Known by different names like Mahadeva, Nataraja , Pashupati, Vishwanath and Bhole Nath, Shiva is known to have untamed enthusiasm, which drives him to extremes in conduct. It is his relationship with wife Parvati which established the balance. While other gods and goddesses are represented in glorious avatars, Shiva is dressed in plan animal skin and usually sits in a yogic aasana.

gods and goddesses of hinduism
God Shiva, Wikimedia

Shiva is often addressed as the Lord of Dance, with the rhythm of the dance believed to be symbolic of the balance in the universe, masterfully held by Shiva. His most significant dance form is the Tandav.

Hindus who worship Shiva as their primary god are known as Shaivites.


3. Lakshmi

One of the most popular goddesses of Hindu mythology, Lakshmi gets hers name from the Sanskrit word ‘lakshya’, meaning ambition or purpose. Lakshmi is the goddess of wealth, prosperity and purity and is the associate of Vishnu.

Lakshmi is believed to reside in places of hard work, and sincerity, However, the goddess leaves whenever an individual is overcome with greed or malice or when these qualities are not evident anymore. Hindus believe Sita is an incarnation of Lakshmi. Hence, they worship the goddess of prosperity primarily during Diwali, which commemorated the Hindu epic Ramayana.

Gods and goddesses of hinduism
Goddess Lakshmi. Wikimedia

Lakshmi is widely represented as an enchanting woman with four arms, settled or standing on a lotus flower.

Devout Hindus worship Lakshmi at temples and inside homes alike, and believe worshipping her with utmost sincerity blesses an individual with success and fortune.


4. Ganesha

The pot bellied, elephant-headed god Ganesha, also known as Ganpati, Vinayak and Binayak, is the son of Shiva and Parvati. one of the most popular gods and goddesses of Hinduism, Ganesha is revered as the remover of all obstacles, which is why his presence is first acknowledged before beginning any new work.

The lord of success and wealth, Ganesha is also the patron of knowledge and learning; devotees believe he wrote down parts of the Hindu epic Mahabharata with his broken tusk.

gods and goddesses of hinduism
Ganesh Puja. Wikimedia

Ganesha is typically depicted as a pot-bellied, elephant-headed red colored god, with four arms and a broken tusk. This head is believed to characterize the atma or the soul and the body represents the maya or mankind’s earthly existence. The rats, which can gnaw their way through every hardship, are believed to symbolize Ganesha’s ability to destroy all obstacles.

Lord Ganesha is shown riding mouse, which can gnaw their way through every hardship, are believed to symbolize Ganesha’s ability to destroy all obstacles.


5. Krishna

Believed to be the most popular and the most powerful avatar of Vishnu, Krishna is revered as the Supreme Being or the Purana Purushottam out of a list of several hundred gods and goddesses of Hinduism, by several devout Hindus. One of the most loved and mischievous gods, Krishna means ‘black’ and can be believed to denote mysteriousness.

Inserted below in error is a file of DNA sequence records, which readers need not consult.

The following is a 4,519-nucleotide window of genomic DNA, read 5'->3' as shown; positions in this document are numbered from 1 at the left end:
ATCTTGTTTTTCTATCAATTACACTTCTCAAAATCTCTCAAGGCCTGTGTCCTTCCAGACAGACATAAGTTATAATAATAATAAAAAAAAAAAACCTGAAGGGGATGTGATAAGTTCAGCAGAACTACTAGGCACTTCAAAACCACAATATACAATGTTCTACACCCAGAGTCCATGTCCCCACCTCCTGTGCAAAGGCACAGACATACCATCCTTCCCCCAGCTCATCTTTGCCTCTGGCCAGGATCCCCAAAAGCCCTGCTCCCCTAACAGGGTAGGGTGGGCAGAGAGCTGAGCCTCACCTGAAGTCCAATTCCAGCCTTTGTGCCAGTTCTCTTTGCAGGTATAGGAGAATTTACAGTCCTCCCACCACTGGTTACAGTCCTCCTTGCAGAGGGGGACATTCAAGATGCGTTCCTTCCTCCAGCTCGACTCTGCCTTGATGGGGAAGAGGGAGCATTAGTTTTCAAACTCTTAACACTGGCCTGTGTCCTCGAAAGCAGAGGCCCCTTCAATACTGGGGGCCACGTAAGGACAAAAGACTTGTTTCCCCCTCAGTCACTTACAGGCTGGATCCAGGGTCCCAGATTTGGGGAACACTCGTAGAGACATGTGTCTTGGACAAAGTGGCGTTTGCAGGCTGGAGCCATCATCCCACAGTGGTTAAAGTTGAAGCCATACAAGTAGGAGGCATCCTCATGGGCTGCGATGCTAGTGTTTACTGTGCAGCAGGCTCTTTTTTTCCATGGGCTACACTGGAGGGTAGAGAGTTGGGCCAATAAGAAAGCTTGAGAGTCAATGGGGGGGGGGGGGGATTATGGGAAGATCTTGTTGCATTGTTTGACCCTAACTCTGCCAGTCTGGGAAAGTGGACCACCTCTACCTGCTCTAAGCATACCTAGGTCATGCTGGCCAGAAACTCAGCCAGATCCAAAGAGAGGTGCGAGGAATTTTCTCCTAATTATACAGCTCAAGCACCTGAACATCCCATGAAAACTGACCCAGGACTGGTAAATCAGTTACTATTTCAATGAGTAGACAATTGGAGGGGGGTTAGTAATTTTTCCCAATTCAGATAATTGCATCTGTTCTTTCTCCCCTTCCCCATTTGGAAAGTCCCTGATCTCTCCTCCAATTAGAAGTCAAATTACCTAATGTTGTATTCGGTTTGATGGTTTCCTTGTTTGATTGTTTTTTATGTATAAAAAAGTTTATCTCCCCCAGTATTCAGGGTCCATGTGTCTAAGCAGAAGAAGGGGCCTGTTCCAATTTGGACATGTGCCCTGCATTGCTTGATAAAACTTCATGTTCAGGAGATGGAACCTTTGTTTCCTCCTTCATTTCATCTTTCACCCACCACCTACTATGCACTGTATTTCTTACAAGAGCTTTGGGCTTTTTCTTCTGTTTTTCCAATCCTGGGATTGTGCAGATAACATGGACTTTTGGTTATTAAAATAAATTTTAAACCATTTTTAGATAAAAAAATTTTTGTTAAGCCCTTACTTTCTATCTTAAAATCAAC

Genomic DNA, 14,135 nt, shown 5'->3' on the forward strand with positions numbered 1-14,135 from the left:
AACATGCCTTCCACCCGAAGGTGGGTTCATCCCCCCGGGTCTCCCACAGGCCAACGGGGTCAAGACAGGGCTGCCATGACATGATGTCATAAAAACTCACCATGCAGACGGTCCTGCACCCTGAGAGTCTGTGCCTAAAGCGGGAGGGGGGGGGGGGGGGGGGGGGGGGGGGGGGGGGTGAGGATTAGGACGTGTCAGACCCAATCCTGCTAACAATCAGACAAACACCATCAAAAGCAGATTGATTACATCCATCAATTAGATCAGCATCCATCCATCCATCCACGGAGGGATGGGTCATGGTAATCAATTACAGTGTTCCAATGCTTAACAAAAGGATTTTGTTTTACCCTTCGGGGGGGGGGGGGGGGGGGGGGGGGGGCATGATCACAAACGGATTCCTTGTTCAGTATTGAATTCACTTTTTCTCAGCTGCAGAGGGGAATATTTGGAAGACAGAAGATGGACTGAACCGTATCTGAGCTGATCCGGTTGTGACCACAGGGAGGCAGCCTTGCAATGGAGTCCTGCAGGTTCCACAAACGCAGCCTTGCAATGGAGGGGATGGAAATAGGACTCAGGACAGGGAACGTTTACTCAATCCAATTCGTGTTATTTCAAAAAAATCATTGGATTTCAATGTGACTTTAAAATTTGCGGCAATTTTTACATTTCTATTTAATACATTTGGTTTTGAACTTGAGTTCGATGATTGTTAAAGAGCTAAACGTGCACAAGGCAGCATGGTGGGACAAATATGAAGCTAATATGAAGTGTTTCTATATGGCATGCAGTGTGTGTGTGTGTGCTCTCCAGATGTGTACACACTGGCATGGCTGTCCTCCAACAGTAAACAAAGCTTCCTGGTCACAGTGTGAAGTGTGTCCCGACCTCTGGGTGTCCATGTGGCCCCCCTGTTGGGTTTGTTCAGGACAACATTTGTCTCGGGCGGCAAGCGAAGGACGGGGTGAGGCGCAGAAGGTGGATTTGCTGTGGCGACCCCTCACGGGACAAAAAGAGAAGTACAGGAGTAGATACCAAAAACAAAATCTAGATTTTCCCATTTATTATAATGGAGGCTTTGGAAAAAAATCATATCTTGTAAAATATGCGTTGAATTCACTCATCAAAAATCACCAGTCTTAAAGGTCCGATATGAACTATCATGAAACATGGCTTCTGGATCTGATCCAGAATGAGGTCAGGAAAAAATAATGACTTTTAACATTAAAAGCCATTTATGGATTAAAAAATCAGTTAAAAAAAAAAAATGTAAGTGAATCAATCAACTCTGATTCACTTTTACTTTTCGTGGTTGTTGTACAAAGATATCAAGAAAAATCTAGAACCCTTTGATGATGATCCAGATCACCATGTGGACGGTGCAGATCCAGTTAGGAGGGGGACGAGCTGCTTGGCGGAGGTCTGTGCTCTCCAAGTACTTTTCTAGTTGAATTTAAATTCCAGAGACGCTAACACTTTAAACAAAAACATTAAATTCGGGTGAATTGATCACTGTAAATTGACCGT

In Hinduism, Krishna takes several different roles- that of a hero, leader, protector, philosopher, teacher and a friend and is believed to have lived on earth between 3200 – 3100 BC. His birth is widely celebrated on the midnight of Ashtami during the month of Shravan, and is called Janmashthami.

gods and goddesses of Hinduism
Picture of idols of Lord Krishna and Radha, decorated for Janmashtami. Wikimedia

Stories of Krishna’s birth, childhood and youth and widely read and circulated, with every mother wanting to have a child like him. His raas with Radha is also remembered widely.

Krishna is held with utmost reverence for his role as the charioteer of Arjuna, as explained in the Mahabharata. It was in the middle of this war that Krishna delivered his famous advice about ‘Nishkam Karma’ which propagated action without attachment, which formed the basis of the Bhagwat Gita.

Krishna is extremely fond of white butter and there are several stories about how he stole butter from gopis throughout his childhood. He is depicted as a dark and extremely handsome, usually depicted with a flute which he used for its seductive powers.


6. Ram

Maryada Purushottam Ram is the ideal avatar of Vishnu. An epitome of chivalry, virtues and ethical demeanor, Ram is the seventh incarnation of Vishnu who is believed to have taken birth to eradicate all evils from the world.

gods and goddesses of Hinduism
Ram Darbar. Wikimedia

Unlike all other gods and goddesses of Hinduism, Ram is believed to be a historical character, instead of an imaginary figure. The Hindu epic Ramayana is a retelling and celebration of Ram’s life – a tale of his fourteen years in exile with his wife and brother.

Ram’s birthday is celebrated as Ramnavmi, wherein devotees invoke him with religious chants to attain his blessings shield. The festival of lights, Diwali, which is one of the major festivals in Hinduism, is also observed to celebrate the return of Ram, Laksham and Sita back to Ayodhya after an exile of fourteen years.

Ram bears a dark complexion to show his resemblance to Vishnu and his other avatar Krishna, and is almost always depicted with a bow and arrow in his hands and a quiver on his back. Ram also wears a tilak on his forehead. Accompanying the statues of Ram are idols of his wife Sita, brother Lakshman and the celebrated monkey-god Hanuman, who together combine the Ram Darbar.

7. Saraswati

Daughter of Shiva and Durga, and the consort of Brahma, Saraswati is revered as the goddess of wisdom, learning, speech and music. She is the goddess of knowledge and arts. Devotees often worship the deity before commencing any educational work- books and stationary items are often revered as Saraswati is believed to reside in them.

Saraswati Vandana, religious chants dedicated to the goddess of music often begin and end all Vedic lessons. The goddess also plays songs of wisdom, affection and life on the veena, a string instrument.

gods and goddesses of hinduism
Sarswati, Wikimedia Commons

Saraswati is visually represented in pure white attire and rides a peacock, with a lotus in one hand and sacred scriptures in the other. She also has four hands that signify the four aspects of learning- mind, intellect, alertness, and ego.

Out of all the 33 million gods and goddesses of Hinduism, devout Hindus believe only Saraswati can grant them moksha- the ultimate emancipation of the soul.